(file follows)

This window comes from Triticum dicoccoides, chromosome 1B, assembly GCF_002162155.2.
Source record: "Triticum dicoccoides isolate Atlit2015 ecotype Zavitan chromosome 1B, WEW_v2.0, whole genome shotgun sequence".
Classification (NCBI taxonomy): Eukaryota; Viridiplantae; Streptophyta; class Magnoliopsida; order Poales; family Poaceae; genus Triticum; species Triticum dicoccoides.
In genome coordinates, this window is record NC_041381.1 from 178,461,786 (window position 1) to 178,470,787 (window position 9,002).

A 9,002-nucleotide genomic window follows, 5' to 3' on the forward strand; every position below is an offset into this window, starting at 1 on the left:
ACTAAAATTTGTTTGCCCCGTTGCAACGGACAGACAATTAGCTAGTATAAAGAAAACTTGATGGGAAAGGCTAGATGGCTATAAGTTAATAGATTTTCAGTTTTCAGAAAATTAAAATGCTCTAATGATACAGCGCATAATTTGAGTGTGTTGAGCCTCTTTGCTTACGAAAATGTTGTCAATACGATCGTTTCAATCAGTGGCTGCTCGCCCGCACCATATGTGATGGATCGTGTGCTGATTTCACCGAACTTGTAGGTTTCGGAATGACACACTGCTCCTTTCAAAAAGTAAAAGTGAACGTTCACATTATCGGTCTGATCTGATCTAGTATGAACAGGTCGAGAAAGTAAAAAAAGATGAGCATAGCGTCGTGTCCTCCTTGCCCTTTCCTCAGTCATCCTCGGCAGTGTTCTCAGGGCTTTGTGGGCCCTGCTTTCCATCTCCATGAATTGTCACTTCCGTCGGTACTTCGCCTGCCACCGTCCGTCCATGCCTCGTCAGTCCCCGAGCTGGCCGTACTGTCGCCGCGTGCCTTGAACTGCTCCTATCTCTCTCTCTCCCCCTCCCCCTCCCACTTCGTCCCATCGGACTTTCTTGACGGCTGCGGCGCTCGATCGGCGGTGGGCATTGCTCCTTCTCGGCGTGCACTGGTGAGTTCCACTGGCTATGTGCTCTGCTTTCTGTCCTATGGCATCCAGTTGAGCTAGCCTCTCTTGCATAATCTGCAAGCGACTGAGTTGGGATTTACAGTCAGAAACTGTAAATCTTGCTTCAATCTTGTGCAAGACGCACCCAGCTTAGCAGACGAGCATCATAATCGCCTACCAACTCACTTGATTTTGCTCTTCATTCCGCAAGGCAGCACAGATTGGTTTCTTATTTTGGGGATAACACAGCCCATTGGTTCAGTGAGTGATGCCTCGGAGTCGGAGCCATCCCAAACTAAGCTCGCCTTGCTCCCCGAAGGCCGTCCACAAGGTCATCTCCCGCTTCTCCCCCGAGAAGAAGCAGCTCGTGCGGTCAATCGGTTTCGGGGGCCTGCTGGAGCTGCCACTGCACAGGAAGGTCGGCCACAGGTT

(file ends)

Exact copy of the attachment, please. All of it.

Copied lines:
This window comes from Triticum dicoccoides, chromosome 1B, assembly GCF_002162155.2.
Source record: "Triticum dicoccoides isolate Atlit2015 ecotype Zavitan chromosome 1B, WEW_v2.0, whole genome shotgun sequence".
Classification (NCBI taxonomy): Eukaryota; Viridiplantae; Streptophyta; class Magnoliopsida; order Poales; family Poaceae; genus Triticum; species Triticum dicoccoides.
In genome coordinates, this window is record NC_041381.1 from 178,461,786 (window position 1) to 178,470,787 (window position 9,002).

A 9,002-nucleotide genomic window follows, 5' to 3' on the forward strand; every position below is an offset into this window, starting at 1 on the left:
ACTAAAATTTGTTTGCCCCGTTGCAACGGACAGACAATTAGCTAGTATAAAGAAAACTTGATGGGAAAGGCTAGATGGCTATAAGTTAATAGATTTTCAGTTTTCAGAAAATTAAAATGCTCTAATGATACAGCGCATAATTTGAGTGTGTTGAGCCTCTTTGCTTACGAAAATGTTGTCAATACGATCGTTTCAATCAGTGGCTGCTCGCCCGCACCATATGTGATGGATCGTGTGCTGATTTCACCGAACTTGTAGGTTTCGGAATGACACACTGCTCCTTTCAAAAAGTAAAAGTGAACGTTCACATTATCGGTCTGATCTGATCTAGTATGAACAGGTCGAGAAAGTAAAAAAAGATGAGCATAGCGTCGTGTCCTCCTTGCCCTTTCCTCAGTCATCCTCGGCAGTGTTCTCAGGGCTTTGTGGGCCCTGCTTTCCATCTCCATGAATTGTCACTTCCGTCGGTACTTCGCCTGCCACCGTCCGTCCATGCCTCGTCAGTCCCCGAGCTGGCCGTACTGTCGCCGCGTGCCTTGAACTGCTCCTATCTCTCTCTCTCCCCCTCCCCCTCCCACTTCGTCCCATCGGACTTTCTTGACGGCTGCGGCGCTCGATCGGCGGTGGGCATTGCTCCTTCTCGGCGTGCACTGGTGAGTTCCACTGGCTATGTGCTCTGCTTTCTGTCCTATGGCATCCAGTTGAGCTAGCCTCTCTTGCATAATCTGCAAGCGACTGAGTTGGGATTTACAGTCAGAAACTGTAAATCTTGCTTCAATCTTGTGCAAGACGCACCCAGCTTAGCAGACGAGCATCATAATCGCCTACCAACTCACTTGATTTTGCTCTTCATTCCGCAAGGCAGCACAGATTGGTTTCTTATTTTGGGGATAACACAGCCCATTGGTTCAGTGAGTGATGCCTCGGAGTCGGAGCCATCCCAAACTAAGCTCGCCTTGCTCCCCGAAGGCCGTCCACAAGGTCATCTCCCGCTTCTCCCCCGAGAAGAAGCAGCTCGTGCGGTCAATCGGTTTCGGGGGCCTGCTGGAGCTGCCACTGCACAGGAAGGTCGGCCACAGGTT